In The Private Self, Arnold Modell contributes an interdisciplinary perspective in formulating a theory of the private self. A leading thinker in American psychoanalysis, Modell here studies selfhood by examining variations on the theme of the self in Freud and in the work of object relations theorists, self psychologists, and neuroscientists. Modell contends that the self is fundamentally paradoxical, in that it is at once dependent upon social affirmation and autonomous in generating itself from within. We create ourselves, he suggests, by selecting values that are endowed with private meanings.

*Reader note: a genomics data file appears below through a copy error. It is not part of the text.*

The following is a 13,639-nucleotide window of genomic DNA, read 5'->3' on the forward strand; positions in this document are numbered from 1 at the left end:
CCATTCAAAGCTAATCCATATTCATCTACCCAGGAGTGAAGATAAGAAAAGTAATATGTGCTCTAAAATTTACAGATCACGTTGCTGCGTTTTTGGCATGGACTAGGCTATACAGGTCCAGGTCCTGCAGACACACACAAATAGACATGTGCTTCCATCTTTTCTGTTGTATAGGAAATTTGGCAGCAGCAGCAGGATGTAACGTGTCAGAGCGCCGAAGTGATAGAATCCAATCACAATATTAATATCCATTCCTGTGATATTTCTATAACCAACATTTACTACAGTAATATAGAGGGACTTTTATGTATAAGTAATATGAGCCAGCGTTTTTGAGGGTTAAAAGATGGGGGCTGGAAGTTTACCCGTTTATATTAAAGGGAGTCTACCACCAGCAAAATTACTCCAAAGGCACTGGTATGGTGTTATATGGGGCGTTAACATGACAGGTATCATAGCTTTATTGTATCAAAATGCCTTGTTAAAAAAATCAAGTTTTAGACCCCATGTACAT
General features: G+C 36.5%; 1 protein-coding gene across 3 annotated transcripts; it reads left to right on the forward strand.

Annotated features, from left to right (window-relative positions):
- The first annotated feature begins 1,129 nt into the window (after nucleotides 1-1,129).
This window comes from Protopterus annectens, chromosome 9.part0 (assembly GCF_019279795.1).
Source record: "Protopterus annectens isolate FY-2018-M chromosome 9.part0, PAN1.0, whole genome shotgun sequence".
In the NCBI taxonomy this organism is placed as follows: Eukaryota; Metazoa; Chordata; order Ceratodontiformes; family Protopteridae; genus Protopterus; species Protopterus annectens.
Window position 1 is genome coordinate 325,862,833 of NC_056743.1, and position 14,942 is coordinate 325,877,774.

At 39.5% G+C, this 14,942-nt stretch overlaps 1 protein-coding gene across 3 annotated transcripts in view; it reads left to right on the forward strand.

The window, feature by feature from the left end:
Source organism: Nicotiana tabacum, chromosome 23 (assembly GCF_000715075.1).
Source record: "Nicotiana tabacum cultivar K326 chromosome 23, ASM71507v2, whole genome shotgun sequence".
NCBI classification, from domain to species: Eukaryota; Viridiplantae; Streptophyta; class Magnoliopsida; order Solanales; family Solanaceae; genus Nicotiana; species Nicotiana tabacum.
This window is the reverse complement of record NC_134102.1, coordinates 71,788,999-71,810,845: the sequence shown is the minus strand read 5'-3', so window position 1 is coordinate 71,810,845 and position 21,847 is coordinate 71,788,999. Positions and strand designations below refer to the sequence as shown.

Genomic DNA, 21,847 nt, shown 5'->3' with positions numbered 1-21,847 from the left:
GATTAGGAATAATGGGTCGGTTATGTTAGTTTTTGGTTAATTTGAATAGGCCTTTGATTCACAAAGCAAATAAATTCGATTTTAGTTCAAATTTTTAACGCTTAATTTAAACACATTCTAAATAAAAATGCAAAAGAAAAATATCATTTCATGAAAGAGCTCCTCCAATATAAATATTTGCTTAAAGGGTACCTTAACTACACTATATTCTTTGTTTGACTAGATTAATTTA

By thinking of the unconscious as a neurophysiological process, and the self as the subject and object of its own experience, Modell is able to explain how identity can persist in the flux of consciousness. He thus offers an exciting and original perspective for our understanding of the mind and the brain.